Most .22 magnum rifles are target guns or see hunting duty. For a rimfire round, its cost approaches and even exceeds some centerfire rounds in price. For me, some days it’s a tossup if I’m going to shoot my AR or a .22 mag. Right now I am contemplating a single shot in .22 magnum, which has had me considering scopes more than I normally do. My usual method for scoping a rifle is “look in the big box o’ gun parts” and hope that I find a scope. This, of course, is a terrible way to do things as that box is full of takeoffs from old guns, junk store finds of dubious quality, and the odd decent scope that I kept when I sold a gun. In this day and age, we are blessed with a plethora of high quality scopes, ranging from the very affordable to ones costing thousands of dollars, and for many shooters, a decent scope can be had for far less, with quality and performance going up from there.

To me, the .22 mag is strictly a hunting proposition. I’ve got a couple small handguns in .22 mag, but that is another story. For hunting small game, it’s hard to beat the .22 magnum, but it can be hard to pick the right scope. Ideally, the best .22 magnum scopes will be calibrated for the round itself. This makes aiming and range finding stupidly easy, especially if you are using common ammo. However, there is no reason to limit yourself to scopes calibrated for the .22 mag. The best .22 magnum scope is often a regular, run of the mill rifle scope . Hunters often favor an illuminated reticle scope for its ability to clearly show the crosshairs on a target in low light conditions, while target shooters may favor a scope with a large objective lens and high magnification. There is some crossover between the two, of course, and some scopes serve well either as hunting or target scopes. Casual sport shooters will probably wind up with the same scope a hunter uses, as they tend to have moderate magnification, and fewer high end target features.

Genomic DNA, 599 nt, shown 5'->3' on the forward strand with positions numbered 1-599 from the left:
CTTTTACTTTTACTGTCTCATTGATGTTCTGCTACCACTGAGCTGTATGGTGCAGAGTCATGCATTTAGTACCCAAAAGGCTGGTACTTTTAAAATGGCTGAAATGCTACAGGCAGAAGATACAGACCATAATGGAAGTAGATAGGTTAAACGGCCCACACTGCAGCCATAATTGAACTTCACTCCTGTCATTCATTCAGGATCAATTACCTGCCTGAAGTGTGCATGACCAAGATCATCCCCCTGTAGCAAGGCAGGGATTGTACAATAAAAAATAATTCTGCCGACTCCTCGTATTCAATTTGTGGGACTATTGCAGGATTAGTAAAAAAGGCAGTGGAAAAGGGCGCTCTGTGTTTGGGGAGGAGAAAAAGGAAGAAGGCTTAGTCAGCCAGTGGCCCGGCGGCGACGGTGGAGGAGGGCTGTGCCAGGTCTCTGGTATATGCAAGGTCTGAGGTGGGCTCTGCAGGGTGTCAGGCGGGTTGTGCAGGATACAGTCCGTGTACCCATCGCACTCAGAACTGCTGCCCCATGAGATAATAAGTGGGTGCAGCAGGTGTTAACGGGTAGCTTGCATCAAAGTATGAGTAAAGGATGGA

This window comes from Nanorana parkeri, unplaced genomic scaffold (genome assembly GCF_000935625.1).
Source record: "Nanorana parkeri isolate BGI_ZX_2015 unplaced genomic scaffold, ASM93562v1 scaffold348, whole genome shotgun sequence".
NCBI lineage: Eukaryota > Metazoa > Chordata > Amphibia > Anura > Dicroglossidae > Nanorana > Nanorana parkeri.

However, no matter how you use your .22 mag rifle, you’ll find a good scope will really broaden your shooting horizons. Few people can accurately shoot past 100-150 yards on common iron sights, and without optics, you lose the opportunity to take longer distance shots, and cut the effective range of your rifle in half or more. A good scope gives you the astounding reach out and touch something that the .22 mag is capable of, and makes a day at the range much more fun. Once you scope your .22 mag rifle, you might even think you are shooting a whole different gun, as a new world of accuracy and precision opens up for you. We hope you’ve found the best .22 mag scope for your needs here.

  • Owner of, Boyd Smith is a major handgun enthusiast, and although he owns Glocks, he prefers the revolving wheel type. His go-to guns are a Smith & Wesson 642 Performance Center for carry and a Ruger GP100 in the nightstand biometric safe (he has kids). He loads both revolvers with old-school 148-grain Federal Gold Medal .38 wadcutters. It’s OK if you think he’s a wimp. Email him.

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3 responses

  1. Many thanks for a great post. I’m putting a scope on a Marlin 783, a great varmint gun. Your recommendations are greatly appreciated. I mostly use the rifle to pot groundhogs, a role it fills very well.

  2. Awesome posting! I am behind a 22 magnum marlin due to tighness in budget and your advise comes in the right moment. Tnx for both ends options and for the rest of the explanation. For sure I’ll be back to reread the whole article!